Voting against Big Papi is another way of saying that you don't like the DH. I would have no problem with that, but an MVP season holds monetary significance to a player. So punishing Ortiz, monetarily, because you don't like the rules of the game is stupid.

Ortiz, to me, with his clutch hitting is the MVP in the AL.

Piccu said...

I agree and if you do not ever vote for a DH, then as far as I am concerned, you can never vote for a pitcher for MVP. Not only is a pitcher basically a one sided player (no hitting), but he only pitches once every 5 days.

I hope that the Red Sox wins the AL East this year so we can really see what the voters think. I really believe that has to happen for Ortiz to win this thing. He is said to be a great clubhouse guy and is a good ambassador for the game. There is no shame in him winning the AL MVP.

BRATCH said...

I think you have to give it to Jeter simply because 1) .350 batting average, 2) on pace to get 100 RBI 3) on pace to steal 45-50 bags.

I haven't looked at the stats, but I'm going to say that Jeter has a better on base percentage as well. And add to that the stolen base factor and that says that when he gets on he does something on base and I'm sure he scores a bunch of runs as well.

Essentially what I'm saying is Ortiz's only chance of helping you is at the plate with a bat in his hands and putting that bat on the ball too. If he gets a walk, he might as well strike out. Jeter helps at the plate, in the field and on the bases.

Travis said...

It's hard to argue with your point of view bratch, but you're still trying to punish Ortiz for baseball's problem.

The most compelling point you have is the baserunning. Jeter is a quintessential ball player. Ortiz is an extraordinary hitter.

But whereas I agree, Jeter can beat you in more ways, the question should be who beats you more.

Here's an analogy to buttress my point. Who's the MVP between Jordan in his prime or Magic in his prime? Magic beats with passing, rebounding and scoring. Jordan beats you by scoring and defense. Magic beats you more ways, but Jordan beats you more.

Piccu said...

Jordan sucks and Magic rules.

I see Bratch's argument and agree some what. But how many times have you heard of Jeter dropping a yack in the 9th to win a game for the Yanks. Jeter gets on and can get in the pithcer's head and steal some bases, but Oritz would be the one to bring him home. It all sounds like chicken or the egg.

As I said in my piece, if the Red Sox were forced to play Ortiz in the field, they would. It's baseball that is allowing them to put him in this position.

I still say the division winner will get the MVP. That is unless Bratch's favorite Joe Maur conitnues to hit .380 and the Twins make it into the playoffs. Then maybe Jeter is no longer in the equation.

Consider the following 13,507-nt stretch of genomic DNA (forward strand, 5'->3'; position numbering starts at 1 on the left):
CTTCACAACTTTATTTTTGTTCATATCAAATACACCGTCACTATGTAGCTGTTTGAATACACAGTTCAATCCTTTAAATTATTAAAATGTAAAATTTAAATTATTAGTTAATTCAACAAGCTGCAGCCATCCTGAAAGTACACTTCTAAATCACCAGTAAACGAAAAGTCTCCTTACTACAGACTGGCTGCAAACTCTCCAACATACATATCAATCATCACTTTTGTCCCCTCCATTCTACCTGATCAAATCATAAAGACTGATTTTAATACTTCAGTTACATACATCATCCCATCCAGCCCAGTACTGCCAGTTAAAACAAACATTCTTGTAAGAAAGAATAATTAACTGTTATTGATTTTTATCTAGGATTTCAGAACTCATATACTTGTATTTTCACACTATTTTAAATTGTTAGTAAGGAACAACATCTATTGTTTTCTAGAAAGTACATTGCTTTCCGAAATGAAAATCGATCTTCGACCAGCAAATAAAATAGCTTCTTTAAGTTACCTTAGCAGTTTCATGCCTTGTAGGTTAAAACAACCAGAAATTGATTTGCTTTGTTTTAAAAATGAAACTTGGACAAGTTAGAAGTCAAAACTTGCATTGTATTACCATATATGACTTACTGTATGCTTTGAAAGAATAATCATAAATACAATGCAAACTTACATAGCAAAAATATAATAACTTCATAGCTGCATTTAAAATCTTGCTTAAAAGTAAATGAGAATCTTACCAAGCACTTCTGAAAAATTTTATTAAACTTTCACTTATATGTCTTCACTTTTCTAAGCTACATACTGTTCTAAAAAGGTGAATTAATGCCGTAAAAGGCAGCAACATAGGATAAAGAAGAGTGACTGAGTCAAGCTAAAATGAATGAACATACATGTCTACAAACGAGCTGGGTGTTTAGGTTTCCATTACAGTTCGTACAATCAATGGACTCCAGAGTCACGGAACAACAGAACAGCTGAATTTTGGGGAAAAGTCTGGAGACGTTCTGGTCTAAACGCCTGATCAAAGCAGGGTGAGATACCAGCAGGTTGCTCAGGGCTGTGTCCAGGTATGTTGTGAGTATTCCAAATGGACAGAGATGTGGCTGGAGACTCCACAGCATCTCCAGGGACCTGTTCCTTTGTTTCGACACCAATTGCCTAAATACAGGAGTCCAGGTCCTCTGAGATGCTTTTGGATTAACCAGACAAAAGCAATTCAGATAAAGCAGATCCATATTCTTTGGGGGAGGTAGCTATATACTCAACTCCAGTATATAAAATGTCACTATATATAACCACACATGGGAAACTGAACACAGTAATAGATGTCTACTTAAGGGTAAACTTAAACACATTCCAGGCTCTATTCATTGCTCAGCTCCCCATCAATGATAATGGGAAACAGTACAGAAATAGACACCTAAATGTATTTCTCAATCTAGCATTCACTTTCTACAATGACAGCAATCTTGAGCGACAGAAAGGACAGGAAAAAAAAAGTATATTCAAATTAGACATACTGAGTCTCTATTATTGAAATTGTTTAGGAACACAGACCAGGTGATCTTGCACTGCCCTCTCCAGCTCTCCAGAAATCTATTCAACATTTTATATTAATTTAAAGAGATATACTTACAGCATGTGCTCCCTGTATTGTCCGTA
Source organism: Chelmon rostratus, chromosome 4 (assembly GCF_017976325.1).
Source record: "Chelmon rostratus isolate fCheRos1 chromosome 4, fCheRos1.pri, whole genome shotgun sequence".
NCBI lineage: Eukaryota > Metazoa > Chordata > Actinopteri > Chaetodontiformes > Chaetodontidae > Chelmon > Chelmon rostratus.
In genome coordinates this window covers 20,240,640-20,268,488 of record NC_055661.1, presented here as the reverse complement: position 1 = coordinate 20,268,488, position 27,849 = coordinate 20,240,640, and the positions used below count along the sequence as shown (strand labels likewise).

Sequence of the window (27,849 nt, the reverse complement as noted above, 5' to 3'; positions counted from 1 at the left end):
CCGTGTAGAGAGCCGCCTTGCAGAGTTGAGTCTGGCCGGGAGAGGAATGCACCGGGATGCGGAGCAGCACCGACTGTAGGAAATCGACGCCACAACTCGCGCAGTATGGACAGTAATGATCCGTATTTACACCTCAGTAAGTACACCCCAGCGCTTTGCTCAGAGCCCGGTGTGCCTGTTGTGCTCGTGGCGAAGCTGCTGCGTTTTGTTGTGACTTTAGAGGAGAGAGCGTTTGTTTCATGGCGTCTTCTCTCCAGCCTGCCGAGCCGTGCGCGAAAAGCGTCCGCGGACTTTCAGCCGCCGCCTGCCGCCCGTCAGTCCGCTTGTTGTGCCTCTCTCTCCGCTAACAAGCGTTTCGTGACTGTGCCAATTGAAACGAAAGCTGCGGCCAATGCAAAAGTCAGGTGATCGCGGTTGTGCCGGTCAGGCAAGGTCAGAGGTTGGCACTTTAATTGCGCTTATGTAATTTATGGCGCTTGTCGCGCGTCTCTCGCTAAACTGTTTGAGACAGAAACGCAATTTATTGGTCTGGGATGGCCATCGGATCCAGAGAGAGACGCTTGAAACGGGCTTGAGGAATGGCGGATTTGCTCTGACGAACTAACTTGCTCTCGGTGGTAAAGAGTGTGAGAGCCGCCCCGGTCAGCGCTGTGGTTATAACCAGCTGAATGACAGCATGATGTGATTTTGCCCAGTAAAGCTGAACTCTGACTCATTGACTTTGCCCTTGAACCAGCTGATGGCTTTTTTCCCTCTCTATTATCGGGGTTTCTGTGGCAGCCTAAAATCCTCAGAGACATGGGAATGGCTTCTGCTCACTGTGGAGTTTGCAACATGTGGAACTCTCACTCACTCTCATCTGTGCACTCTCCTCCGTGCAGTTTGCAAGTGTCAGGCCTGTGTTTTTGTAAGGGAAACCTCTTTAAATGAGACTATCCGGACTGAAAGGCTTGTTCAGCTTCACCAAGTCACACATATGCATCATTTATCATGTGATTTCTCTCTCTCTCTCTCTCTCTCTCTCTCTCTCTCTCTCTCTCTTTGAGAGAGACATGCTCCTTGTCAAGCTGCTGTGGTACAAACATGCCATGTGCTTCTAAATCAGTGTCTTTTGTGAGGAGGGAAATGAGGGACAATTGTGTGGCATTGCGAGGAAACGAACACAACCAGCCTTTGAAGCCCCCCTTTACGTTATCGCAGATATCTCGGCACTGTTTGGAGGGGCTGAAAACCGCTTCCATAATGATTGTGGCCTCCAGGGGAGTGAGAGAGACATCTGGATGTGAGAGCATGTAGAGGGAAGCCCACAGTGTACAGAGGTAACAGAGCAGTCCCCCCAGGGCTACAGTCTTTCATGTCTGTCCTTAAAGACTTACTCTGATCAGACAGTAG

BRATCH said...

You can look at a game winning homerun two ways. A game winning homerun means nothing if a dude doesn't steal a base to get in scoring position so bloop single can score him earlier in the game.

Sure the homerun wins you the game, but its importance is insignificant when you take away the rest of the runs. And someone like Jeter can make a game saving play on a Giambi brother to help win a game. Or dive into the stands and crack his skull open for an out.

What is the significance of great defensive plays? Ozzie Smith is a Hall of Famer for his defense alone.

Because all things being equal, if the ball is headed your way you are to perform to the best of your ability each time. No matter the inning or whether or not you are in the field or at the plate.

Being a clutch hitter is great and should be a factor, but to me you all are punishing Jeter a bit simply because all of the things he's known for doing throughout an entire game aren't measured as highly in the outcome as a single RBI or homerun from Ortiz simply because he did it in the 9th inning and caused the game to end.

I guess the way I look at it is the difference between being a player and being a hitter. Jeter is going to have a much higher batting average, score more runs, generally get on base more, steal bases and play a great shortstop position.

But Ortiz is going to have tons of RBI and tons of homeruns.

And the bottom line is that guys like Ortiz rely on guys like Jeter to help get them into gaming winning situations.

Piccu said...

Well, then it may all come down to the fact that Jeter is so dreamy.

And Giambi was not out, that was a conspiracy to help the Yankess go further in the playoffs.

Travis said...

I'm not punishing Jeter for not hitting game winning yacks. Because he has as much opportunity to hit walkoffs as Ortiz does. While Ortiz is not given the opportunity to play defense.

That's why I give a bit more credence to your stolen bases point. It's a foregone conclusion that Jeter's a better defender than Ortiz or else Ortiz wouldn't be a DH, but you just can't hold that against Ortiz.